From the, “weight ain’t about exercise” file comes a small study that was reported on during the Obesity Society's 2010 Annual Scientific Assembly.
The presenters reported on the impacts of 6 years worth of energy expenditure data on children’s weights, BMIs, waist circumferences, fat percentiles and total fat masses at the age of 8. Forty-five children were investigated using doubly labeled water to determine total energy expenditures and both bio-impedance analysis and dual energy X-ray absorptiometry were used to explore fat free mass.
The working hypothesis of course was that kids with higher total energy expenditures (more active kids) should have lower BMIs and less fat mass than kids with the lowest energy expenditures.
There are two ways to look at the results. The more negative way to do so would be to harp on the fact that high levels of exercise didn’t associate with lower BMIs as gloomy, and in a move that may seem surprising to some of my readers, I'm not going to do that. Instead I find the results somewhat heartening in that at least as far as absolute weight goes, inactive kids are at no greater risk than active ones. For me that's somewhat heartening given how we can’t seem to figure out ways to make kids more active.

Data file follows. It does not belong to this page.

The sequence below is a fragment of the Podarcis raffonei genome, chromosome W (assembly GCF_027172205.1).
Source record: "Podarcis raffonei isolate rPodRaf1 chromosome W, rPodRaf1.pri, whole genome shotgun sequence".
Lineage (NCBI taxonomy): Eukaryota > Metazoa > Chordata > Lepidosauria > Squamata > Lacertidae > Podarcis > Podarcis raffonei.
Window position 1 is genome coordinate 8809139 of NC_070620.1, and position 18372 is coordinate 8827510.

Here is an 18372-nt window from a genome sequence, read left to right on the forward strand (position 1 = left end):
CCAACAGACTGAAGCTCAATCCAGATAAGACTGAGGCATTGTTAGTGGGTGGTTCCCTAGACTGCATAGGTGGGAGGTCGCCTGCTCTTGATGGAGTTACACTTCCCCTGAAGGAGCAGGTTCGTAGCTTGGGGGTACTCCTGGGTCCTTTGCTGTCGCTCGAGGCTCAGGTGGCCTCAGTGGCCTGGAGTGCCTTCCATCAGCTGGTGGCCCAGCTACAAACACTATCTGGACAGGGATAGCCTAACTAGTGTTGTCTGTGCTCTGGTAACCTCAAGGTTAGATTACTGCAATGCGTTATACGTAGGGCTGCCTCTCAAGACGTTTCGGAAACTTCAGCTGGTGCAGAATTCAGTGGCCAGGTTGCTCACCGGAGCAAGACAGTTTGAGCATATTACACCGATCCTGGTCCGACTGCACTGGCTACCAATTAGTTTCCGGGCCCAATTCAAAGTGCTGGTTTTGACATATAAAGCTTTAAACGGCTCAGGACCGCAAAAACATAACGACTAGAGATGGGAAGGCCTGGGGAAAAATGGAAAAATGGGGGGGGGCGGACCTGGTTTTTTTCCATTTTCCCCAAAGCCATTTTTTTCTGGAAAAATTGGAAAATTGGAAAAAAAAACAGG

While far from a large study, the fact that there was no association found between energy expenditure and weight or body fat percentage is yet another redundant nail in the coffin of exercise being the answer to the prevention of childhood obesity.
That said, one thing the authors didn’t mention was whether or not there was any differences in the distribution of body fat among the more active kids in that there have been studies that demonstrate that while not having a marked impact on weight, exercise does seem to impact on how fat is distributed which in turn may well have an impact on health and weight related comorbidities.